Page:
Investors pull out of $65m Bahrain project
Manama, March 16, 2014
Investors have pulled out of a BD25 million ($65.9 million) development project on the coast of Muharraq, despite months of negotiations with government bodies.
Work on Al Ghous Corniche should have started early last year, but was delayed due to problems connected to land earmarked for the development - nearly half of which was not government property, said a report in the Gulf Daily News (GDN), our sister publication.
The project, spearheaded by a consortium of Turkish, Saudi and local businessmen, would have featured a resort, shopping mall, indoor and outdoor theme park, a jetty for fishermen and an open beach.
The Muharraq Municipal Council has been negotiating with ministries concerned and government bodies, which own the plots, for months but nothing materialised.
The project was initially approved in 2012 by Municipalities and Urban Planning Affairs Minister Dr Juma Al Ka'abi, who said the northern part of the coast was registered as government property that had to be transferred to the ministry for the development to go ahead.
Area councillor Fatema Salman blamed Bahrain Real Estate Investment Company (Edamah) for the withdrawal of investors.
She said the organisation, which comes under Bahrain Mumtalakat Holding Company, refused to sign an agreement to replace the land it owned in the area earmarked for the project with another.
"Edamah refused to enter as a partner in the project with the Municipalities and Urban Planning Affairs Ministry after earlier rejecting getting its plots of land replaced with another through a deeds transfer by the Royal Court," said Salman, who is also the council's services and public utilities committee chairwoman.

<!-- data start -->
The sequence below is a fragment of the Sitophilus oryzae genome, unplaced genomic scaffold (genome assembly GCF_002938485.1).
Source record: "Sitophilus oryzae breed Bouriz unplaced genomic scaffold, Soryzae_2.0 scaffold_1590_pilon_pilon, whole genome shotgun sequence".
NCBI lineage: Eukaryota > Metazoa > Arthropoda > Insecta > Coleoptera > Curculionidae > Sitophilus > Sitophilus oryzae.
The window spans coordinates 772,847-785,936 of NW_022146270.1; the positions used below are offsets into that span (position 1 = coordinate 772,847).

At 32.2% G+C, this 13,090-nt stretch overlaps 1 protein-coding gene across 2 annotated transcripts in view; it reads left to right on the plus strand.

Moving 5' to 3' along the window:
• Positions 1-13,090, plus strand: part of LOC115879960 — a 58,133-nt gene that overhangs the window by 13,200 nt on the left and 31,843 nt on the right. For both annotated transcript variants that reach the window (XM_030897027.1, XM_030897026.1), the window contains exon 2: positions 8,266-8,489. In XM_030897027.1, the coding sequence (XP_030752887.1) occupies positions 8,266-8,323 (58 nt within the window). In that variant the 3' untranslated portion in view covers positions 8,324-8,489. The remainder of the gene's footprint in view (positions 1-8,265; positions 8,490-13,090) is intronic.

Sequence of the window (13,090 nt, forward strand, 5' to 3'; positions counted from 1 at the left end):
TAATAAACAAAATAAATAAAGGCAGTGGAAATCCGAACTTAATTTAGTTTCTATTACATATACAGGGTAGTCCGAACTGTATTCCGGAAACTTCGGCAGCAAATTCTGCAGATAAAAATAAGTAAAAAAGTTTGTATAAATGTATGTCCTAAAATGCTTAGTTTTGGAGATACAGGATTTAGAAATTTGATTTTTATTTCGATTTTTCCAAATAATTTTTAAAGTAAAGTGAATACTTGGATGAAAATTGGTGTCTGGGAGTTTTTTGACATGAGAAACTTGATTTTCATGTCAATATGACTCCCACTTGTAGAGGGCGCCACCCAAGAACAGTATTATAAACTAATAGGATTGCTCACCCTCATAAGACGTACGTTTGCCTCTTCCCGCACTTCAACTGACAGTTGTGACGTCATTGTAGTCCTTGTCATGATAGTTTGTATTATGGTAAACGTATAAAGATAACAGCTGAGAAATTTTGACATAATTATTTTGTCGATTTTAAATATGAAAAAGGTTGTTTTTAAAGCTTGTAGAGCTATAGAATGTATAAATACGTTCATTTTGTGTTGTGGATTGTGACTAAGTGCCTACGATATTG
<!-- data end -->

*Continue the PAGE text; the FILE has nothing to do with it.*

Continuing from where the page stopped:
"Investment of BD25 million doesn't wait for procedures or tug-of-war and the consortium has decided to take its money to another Gulf coast, which is a loss to Bahrain and the public.
"The investors waited for years for the issue to be resolved and we tried our best to solve it, but as everyone can clearly see this country faces a lot of problems related to lack of co-ordination or understanding between bodies concerned."
The development was earmarked on the coast between the Shaikh Hamad bin Isa Causeway and the Shaikh Isa bin Salman Causeway, which link Manama and Muharraq.
If it went ahead it would have also included a main office tower, commercial and residential buildings, a fish market and marina.
The ministry completed the first phase of the redevelopment eight years ago, setting up children's rides and other family recreational facilities at a cost of BD700,000.
It had planned a BD2 million second phase including a restaurant complex and other maritime facilities, but work never started.
Land earmarked for the second phase was then set aside for the new King Hamad Grand Mosque, but the council and area MPs managed to get it back. - TradeArabia News Service